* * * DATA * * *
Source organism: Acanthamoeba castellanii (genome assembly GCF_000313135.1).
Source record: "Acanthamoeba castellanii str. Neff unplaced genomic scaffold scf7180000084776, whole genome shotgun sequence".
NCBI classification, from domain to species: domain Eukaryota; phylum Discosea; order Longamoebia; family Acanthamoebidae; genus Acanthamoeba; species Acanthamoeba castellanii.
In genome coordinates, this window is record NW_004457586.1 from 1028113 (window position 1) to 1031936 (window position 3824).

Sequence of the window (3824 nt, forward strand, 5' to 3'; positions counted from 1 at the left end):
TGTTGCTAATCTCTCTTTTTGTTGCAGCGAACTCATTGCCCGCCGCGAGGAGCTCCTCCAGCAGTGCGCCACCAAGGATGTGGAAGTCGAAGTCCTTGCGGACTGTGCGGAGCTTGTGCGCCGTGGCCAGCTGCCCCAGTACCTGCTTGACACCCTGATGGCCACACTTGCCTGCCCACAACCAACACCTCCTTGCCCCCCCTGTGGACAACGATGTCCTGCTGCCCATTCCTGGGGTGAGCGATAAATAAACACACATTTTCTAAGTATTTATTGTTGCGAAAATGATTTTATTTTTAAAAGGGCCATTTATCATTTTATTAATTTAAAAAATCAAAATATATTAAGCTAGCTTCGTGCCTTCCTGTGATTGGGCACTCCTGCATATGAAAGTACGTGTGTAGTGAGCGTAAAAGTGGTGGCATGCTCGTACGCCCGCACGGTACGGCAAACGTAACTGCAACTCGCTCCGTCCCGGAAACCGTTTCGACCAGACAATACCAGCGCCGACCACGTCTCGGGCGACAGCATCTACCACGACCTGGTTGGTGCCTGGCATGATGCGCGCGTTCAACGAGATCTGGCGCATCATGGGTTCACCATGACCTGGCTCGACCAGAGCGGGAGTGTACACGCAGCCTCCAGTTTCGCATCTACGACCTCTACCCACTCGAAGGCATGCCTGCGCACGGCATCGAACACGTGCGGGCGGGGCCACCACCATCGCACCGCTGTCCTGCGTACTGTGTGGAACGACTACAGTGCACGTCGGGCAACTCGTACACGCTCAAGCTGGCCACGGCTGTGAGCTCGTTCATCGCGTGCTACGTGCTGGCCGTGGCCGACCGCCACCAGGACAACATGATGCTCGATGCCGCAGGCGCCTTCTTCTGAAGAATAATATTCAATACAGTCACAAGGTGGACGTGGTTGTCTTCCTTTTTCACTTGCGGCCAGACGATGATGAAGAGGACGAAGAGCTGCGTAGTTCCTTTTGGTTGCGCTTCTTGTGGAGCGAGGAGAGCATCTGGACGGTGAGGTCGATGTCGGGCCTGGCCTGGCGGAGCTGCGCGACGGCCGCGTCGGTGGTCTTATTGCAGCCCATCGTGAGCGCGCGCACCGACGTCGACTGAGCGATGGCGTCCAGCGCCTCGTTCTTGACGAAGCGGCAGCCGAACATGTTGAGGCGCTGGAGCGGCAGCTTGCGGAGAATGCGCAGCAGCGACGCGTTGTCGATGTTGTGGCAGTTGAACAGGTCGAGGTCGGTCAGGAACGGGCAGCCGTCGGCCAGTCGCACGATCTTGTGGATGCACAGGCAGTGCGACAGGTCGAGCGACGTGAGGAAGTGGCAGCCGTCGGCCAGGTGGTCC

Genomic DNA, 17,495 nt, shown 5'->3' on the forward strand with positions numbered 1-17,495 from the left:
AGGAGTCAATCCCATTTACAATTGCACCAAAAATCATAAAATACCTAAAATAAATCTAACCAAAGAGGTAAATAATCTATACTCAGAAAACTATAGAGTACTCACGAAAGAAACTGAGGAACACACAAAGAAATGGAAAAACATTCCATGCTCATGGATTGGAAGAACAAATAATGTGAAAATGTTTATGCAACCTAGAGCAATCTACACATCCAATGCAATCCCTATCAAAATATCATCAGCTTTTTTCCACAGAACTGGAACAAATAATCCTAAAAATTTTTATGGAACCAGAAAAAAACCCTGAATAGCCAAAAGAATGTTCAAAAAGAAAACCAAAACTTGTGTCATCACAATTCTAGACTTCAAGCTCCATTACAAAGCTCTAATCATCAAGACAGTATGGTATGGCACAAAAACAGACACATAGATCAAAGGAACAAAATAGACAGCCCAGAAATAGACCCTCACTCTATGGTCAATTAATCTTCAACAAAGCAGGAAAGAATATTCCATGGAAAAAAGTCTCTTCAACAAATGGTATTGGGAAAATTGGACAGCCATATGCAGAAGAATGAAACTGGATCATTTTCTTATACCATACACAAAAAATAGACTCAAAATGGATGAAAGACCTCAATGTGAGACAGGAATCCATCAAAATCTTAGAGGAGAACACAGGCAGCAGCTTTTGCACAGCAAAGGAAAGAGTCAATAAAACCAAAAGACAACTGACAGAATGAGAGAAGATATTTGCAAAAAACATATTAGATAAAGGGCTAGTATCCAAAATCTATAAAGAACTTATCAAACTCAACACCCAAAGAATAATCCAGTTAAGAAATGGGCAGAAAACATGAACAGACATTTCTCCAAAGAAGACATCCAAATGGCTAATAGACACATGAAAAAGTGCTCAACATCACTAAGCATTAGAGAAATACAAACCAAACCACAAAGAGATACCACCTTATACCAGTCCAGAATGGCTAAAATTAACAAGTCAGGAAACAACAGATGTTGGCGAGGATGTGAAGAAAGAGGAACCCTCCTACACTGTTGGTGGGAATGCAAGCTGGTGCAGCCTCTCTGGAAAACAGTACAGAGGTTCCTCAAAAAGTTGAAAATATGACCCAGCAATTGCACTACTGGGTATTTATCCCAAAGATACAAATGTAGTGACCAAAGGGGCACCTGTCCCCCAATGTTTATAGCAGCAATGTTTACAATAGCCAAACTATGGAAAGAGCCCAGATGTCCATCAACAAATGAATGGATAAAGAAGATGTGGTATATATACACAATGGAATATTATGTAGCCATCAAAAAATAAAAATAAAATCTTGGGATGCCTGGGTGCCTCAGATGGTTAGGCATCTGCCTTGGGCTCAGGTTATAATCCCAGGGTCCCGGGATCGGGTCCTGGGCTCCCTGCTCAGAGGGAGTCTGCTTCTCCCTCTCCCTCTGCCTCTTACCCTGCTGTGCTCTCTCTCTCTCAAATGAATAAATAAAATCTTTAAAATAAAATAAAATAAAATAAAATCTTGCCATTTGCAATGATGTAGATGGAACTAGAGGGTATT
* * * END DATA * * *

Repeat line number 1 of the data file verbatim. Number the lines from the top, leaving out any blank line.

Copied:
Source organism: Acanthamoeba castellanii (genome assembly GCF_000313135.1).